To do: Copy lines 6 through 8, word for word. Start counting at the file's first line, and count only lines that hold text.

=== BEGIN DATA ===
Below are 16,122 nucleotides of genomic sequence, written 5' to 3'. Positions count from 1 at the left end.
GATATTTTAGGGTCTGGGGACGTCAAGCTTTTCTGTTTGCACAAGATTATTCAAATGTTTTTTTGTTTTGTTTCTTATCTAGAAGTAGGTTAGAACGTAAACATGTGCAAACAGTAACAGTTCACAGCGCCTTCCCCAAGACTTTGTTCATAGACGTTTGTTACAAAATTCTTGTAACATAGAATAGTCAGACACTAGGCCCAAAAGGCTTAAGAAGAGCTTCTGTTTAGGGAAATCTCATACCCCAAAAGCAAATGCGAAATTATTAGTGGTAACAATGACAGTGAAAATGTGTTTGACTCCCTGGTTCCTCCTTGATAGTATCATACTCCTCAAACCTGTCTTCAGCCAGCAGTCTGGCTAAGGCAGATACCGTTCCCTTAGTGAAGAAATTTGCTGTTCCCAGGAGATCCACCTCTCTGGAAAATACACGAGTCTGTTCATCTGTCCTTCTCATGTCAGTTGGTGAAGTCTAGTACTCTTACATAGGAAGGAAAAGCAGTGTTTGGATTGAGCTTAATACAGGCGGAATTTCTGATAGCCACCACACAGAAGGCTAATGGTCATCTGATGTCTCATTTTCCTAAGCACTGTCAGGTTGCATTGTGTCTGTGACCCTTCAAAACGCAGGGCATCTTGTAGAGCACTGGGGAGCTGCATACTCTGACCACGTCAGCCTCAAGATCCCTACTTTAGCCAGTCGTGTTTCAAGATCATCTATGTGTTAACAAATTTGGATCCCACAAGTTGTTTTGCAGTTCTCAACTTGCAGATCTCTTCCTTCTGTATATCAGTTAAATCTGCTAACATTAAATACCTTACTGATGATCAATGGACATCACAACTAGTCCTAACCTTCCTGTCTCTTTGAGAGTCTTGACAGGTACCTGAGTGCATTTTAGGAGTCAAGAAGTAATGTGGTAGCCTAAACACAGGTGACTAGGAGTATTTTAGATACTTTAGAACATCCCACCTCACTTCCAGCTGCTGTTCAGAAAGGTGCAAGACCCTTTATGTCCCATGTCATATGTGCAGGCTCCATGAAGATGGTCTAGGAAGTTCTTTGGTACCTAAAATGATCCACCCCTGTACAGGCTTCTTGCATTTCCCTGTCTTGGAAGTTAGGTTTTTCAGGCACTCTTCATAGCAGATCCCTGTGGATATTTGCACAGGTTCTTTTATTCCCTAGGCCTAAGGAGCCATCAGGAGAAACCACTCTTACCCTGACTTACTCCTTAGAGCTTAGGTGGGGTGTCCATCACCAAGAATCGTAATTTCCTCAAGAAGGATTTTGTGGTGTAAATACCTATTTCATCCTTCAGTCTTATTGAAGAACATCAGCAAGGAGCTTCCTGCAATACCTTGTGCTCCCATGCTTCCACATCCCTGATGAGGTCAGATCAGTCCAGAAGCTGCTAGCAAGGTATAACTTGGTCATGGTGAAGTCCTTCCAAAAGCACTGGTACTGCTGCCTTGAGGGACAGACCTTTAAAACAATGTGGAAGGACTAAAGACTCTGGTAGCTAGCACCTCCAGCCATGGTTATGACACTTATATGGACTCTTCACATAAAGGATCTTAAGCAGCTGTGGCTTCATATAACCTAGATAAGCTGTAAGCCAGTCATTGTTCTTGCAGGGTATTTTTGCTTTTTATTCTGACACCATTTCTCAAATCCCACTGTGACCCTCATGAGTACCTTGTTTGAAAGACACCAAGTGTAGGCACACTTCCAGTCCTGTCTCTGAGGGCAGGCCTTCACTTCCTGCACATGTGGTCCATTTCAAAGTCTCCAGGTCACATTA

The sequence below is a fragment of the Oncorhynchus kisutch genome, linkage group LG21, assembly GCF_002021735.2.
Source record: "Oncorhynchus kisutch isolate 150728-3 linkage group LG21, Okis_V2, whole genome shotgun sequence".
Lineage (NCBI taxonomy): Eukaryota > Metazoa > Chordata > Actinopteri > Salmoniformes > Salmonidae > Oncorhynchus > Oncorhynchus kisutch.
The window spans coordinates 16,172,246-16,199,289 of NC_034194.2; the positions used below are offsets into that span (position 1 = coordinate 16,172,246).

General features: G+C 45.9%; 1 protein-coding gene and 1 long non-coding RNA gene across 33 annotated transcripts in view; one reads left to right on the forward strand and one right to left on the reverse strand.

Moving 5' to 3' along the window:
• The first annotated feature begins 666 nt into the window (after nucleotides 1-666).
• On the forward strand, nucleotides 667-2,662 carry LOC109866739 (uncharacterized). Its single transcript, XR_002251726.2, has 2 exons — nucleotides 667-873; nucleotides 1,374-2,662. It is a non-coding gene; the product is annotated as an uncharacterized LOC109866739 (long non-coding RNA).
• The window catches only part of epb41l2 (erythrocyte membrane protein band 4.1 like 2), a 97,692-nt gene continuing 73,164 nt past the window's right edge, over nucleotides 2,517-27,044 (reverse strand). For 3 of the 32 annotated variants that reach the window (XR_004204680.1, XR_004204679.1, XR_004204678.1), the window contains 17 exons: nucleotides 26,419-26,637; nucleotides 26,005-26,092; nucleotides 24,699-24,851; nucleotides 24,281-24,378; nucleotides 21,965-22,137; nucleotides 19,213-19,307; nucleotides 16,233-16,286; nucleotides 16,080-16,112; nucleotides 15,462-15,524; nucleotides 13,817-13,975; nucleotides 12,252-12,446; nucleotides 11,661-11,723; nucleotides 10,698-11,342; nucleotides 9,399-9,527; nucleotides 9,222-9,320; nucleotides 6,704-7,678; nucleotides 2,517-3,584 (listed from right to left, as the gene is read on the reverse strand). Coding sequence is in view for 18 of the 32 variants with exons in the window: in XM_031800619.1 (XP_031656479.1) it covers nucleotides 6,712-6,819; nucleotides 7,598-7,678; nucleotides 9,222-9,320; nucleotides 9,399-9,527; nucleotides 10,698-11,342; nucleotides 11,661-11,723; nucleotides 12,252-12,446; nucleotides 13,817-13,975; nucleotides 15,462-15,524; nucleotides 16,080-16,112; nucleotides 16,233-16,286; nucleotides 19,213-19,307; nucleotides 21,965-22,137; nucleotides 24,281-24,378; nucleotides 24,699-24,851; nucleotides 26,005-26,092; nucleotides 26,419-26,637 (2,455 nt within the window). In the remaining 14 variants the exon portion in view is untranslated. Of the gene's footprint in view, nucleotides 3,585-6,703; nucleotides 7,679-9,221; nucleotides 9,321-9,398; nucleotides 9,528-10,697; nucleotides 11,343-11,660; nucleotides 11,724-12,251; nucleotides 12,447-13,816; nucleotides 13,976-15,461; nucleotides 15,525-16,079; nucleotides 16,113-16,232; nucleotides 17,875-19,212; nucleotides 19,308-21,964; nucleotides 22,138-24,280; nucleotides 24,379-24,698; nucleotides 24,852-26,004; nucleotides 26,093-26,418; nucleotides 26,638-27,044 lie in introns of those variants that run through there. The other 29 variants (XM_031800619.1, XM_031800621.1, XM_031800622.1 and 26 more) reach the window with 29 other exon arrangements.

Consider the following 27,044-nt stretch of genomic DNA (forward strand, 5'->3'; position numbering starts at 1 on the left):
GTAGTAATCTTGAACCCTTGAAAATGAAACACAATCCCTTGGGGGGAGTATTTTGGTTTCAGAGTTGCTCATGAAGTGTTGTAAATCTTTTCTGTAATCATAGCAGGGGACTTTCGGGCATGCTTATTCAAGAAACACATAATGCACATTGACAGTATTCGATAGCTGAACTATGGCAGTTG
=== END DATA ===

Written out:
The window spans coordinates 16,172,246-16,199,289 of NC_034194.2; the positions used below are offsets into that span (position 1 = coordinate 16,172,246).

General features: G+C 45.9%; 1 protein-coding gene and 1 long non-coding RNA gene across 33 annotated transcripts in view; one reads left to right on the forward strand and one right to left on the reverse strand.

Moving 5' to 3' along the window: